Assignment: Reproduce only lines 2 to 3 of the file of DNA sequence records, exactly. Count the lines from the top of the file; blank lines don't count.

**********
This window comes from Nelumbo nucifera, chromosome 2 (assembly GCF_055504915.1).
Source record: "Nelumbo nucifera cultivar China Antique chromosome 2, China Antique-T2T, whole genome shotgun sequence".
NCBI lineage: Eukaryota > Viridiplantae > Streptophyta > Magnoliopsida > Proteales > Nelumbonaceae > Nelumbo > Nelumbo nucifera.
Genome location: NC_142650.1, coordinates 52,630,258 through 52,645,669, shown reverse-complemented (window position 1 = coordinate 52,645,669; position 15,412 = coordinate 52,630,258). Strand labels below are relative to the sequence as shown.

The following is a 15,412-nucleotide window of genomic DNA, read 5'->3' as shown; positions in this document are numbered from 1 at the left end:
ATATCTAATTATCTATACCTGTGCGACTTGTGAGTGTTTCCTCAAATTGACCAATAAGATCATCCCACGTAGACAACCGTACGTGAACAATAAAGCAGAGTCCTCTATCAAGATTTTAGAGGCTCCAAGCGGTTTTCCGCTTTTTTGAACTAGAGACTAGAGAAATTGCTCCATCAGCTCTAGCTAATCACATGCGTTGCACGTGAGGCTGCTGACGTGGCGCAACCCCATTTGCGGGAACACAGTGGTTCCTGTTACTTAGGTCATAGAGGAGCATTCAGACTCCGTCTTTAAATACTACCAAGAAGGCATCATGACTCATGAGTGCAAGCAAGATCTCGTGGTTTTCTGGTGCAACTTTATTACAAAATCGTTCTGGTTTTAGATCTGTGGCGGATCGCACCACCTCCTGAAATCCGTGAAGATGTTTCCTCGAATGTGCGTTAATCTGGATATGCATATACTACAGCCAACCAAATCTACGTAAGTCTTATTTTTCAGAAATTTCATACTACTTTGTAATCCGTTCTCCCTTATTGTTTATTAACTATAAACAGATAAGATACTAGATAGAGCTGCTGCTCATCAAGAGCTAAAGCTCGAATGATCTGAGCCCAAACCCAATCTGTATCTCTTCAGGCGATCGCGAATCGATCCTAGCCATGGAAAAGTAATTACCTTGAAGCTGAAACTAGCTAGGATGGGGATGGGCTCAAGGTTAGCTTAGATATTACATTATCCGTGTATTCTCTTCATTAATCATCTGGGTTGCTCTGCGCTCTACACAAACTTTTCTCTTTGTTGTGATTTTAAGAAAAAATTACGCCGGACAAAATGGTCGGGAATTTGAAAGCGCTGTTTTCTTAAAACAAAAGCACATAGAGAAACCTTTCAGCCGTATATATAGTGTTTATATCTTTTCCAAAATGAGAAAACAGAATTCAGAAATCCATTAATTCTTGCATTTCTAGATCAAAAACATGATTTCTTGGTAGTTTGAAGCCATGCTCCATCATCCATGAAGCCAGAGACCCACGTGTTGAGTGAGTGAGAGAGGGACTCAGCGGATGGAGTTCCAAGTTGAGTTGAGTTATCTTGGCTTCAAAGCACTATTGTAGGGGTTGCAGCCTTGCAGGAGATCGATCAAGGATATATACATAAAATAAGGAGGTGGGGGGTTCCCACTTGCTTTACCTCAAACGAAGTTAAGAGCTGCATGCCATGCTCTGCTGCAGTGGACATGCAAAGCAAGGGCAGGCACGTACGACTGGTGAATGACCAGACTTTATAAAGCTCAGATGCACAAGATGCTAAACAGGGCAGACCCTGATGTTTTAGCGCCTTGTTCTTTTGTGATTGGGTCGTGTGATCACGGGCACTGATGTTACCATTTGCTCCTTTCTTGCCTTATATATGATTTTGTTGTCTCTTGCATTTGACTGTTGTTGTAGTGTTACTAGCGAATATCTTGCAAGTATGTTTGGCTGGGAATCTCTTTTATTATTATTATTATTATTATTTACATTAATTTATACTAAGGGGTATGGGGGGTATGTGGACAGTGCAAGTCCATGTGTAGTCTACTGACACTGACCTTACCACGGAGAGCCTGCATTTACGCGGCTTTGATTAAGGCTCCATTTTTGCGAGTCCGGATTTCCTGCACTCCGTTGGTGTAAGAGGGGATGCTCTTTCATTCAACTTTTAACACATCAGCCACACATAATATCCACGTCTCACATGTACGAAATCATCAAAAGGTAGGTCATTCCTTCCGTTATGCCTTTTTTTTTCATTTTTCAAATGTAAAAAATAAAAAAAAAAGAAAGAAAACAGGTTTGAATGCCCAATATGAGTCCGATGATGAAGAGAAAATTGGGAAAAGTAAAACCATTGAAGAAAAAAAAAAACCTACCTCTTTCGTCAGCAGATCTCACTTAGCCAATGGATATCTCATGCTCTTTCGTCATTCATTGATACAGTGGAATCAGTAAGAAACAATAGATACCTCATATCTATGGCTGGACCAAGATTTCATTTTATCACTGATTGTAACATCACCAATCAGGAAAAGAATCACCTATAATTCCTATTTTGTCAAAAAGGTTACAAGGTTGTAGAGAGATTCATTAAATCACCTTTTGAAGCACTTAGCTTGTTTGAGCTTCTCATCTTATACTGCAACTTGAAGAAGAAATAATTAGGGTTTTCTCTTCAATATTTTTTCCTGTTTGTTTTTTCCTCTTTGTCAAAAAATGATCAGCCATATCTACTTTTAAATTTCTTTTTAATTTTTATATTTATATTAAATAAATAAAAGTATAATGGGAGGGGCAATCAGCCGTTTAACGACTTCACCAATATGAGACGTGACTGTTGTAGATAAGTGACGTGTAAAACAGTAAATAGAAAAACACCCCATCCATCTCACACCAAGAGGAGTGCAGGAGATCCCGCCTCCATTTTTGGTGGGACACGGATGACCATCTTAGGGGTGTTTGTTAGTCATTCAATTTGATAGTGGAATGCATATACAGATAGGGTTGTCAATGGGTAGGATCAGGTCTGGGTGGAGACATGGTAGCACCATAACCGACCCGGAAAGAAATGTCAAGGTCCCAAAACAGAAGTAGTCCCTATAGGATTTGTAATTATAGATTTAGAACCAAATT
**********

Source record: "Nelumbo nucifera cultivar China Antique chromosome 2, China Antique-T2T, whole genome shotgun sequence".
NCBI lineage: Eukaryota > Viridiplantae > Streptophyta > Magnoliopsida > Proteales > Nelumbonaceae > Nelumbo > Nelumbo nucifera.